NEW CASTLE, Del. - The Delaware section of the highway starts here, at the western base of the Memorial Bridge amid a confusing welter of exits and entrances, fly-over ramps and directional signs. At the southern tip of the Philadelphia-Wilmington megalopolis, Interstate 295 South bends northwest to meet Interstate 95, the East Coast's high-speed Main Street. Heading south, in a little more than 12 miles, I-95 cuts across the thinnest part of Delaware, from the edges of ugly urban sprawl to carefully landscaped campuses of exurban office complexes and finally to forests and farmhouses near the Maryland line.
NEWS
By Michael Dresser and michael.dresser@baltsun.com | December 1, 2008
Avoiding the purgatory that is Interstate 95 on a holiday weekend is not all that difficult if you're heading from Baltimore to the Northeast. Pennsylvania offers a wide choice of routes to scoot to the west of Philadelphia and invade New Jersey. Going south is more difficult.There aren't that many great options when you're heading to Richmond or beyond at peak travel times. The obvious route is to take the Capital Beltway to the Woodrow Wilson Bridge and follow I-95 south.
NEWS
By Joel McCord and Joel McCord,SUN STAFF | November 21, 2000
NEW CASTLE, Del. - The Delaware section of the highway starts here, at the western base of the Memorial Bridge amid a confusing welter of exits and entrances, fly-over ramps and directional signs. At the southern tip of the Philadelphia-Wilmington megalopolis, Interstate 295 South bends northwest to meet Interstate 95, the East Coast's high-speed Main Street. Heading south, in a little more than 12 miles, I-95 cuts across the thinnest part of Delaware, from the edges of ugly urban sprawl to carefully landscaped campuses of exurban office complexes and finally to forests and farmhouses near the Maryland line.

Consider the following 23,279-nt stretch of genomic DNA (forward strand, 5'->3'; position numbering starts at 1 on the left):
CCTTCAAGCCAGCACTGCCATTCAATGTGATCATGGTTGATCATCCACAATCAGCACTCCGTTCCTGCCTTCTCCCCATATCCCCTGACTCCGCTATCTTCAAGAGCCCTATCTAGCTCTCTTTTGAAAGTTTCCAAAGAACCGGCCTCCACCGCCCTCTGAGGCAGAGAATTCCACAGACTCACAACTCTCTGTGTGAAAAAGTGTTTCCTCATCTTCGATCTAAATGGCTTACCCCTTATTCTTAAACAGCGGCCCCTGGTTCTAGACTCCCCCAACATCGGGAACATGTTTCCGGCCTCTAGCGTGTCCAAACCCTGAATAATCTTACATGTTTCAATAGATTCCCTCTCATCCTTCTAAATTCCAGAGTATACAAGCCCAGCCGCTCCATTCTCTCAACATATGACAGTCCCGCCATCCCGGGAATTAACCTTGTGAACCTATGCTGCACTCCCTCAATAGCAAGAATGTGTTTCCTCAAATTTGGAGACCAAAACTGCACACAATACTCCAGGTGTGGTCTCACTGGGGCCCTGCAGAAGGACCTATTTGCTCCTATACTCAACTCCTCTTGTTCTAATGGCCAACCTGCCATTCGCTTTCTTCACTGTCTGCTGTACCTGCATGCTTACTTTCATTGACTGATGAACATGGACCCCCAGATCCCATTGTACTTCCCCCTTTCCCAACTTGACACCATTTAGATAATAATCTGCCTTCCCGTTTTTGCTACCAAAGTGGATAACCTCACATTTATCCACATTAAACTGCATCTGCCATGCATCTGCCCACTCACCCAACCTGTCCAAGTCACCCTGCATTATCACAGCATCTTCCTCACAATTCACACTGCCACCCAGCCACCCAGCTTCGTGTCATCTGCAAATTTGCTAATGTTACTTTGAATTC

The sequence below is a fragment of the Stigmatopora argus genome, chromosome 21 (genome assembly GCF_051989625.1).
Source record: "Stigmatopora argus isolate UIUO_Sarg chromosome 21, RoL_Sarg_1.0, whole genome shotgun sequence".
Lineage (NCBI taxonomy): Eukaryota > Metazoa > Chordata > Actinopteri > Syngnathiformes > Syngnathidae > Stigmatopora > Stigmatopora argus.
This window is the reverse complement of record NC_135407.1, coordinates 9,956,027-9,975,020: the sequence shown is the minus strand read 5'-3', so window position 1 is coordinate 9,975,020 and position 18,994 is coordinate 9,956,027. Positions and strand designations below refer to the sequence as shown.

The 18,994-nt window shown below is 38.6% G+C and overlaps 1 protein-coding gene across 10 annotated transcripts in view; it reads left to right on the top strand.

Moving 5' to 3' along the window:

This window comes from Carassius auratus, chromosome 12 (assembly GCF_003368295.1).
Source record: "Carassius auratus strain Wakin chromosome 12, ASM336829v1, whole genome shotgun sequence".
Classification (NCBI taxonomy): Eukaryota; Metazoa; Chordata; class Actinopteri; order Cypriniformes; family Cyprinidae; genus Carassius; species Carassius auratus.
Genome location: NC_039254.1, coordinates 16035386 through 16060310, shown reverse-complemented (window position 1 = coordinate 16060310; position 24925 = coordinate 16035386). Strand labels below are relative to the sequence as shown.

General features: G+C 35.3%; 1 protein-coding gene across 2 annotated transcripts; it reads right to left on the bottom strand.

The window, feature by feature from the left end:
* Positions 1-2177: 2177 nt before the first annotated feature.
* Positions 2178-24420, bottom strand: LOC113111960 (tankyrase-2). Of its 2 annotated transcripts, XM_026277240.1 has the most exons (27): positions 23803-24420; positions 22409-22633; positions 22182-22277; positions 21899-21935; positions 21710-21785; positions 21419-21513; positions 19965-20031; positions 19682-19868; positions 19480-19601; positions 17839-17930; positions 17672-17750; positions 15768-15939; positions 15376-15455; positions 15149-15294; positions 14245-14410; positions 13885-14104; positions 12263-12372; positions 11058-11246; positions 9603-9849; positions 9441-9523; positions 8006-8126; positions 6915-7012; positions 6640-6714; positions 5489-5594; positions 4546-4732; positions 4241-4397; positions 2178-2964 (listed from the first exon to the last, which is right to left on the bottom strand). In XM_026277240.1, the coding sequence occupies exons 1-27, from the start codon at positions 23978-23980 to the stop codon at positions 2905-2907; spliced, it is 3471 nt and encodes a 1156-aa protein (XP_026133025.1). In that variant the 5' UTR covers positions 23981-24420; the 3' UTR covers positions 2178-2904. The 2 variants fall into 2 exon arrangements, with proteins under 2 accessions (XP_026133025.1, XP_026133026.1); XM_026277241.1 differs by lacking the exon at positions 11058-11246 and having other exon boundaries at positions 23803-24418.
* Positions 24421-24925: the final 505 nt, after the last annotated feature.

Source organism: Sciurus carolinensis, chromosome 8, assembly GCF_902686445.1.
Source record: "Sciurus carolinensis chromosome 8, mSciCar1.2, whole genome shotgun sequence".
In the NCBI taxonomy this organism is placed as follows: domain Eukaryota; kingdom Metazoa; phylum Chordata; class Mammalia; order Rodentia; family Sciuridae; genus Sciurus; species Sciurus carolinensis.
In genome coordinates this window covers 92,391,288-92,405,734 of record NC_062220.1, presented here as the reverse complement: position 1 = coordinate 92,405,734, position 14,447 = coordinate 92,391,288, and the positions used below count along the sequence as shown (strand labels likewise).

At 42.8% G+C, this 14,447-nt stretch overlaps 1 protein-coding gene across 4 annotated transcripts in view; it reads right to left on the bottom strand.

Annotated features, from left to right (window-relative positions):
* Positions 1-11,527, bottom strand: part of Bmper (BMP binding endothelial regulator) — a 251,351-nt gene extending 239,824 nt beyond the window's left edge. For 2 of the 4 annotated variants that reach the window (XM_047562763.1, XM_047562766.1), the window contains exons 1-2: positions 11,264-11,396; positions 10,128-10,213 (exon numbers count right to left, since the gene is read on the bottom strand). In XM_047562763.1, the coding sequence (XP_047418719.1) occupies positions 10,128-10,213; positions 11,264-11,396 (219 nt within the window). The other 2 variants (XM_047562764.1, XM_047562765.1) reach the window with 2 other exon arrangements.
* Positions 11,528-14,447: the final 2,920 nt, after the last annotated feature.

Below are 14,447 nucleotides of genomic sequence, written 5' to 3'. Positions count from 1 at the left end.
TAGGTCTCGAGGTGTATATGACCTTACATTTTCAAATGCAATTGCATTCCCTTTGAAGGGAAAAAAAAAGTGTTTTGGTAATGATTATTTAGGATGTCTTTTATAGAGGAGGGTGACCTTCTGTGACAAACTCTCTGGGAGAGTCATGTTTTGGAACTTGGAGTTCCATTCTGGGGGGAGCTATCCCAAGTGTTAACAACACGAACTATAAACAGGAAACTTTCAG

NEWS
By Neal Thompson and Neal Thompson,SUN STAFF | May 3, 1999
Veronica Schwartz of Finksburg remembered the days when the bridge beneath her feet -- the Bay Bridge -- was just salty bay air. Those were the days when people had to drive all the way up to Newark, Del., and then down the Eastern Shore to get to Ocean City.Yesterday, after years of best intentions, the Carroll Countian walked the 4.3 miles across the bay in the annual opening of the Bay Bridge to pedestrians. Hand in hand with her grandsons, she recalled how Maryland has changed since she was their age -- before this bridge opened a more convenient door to the Eastern Shore.
NEWS
By Greg Tasker and Greg Tasker,SUN STAFF | October 1, 1995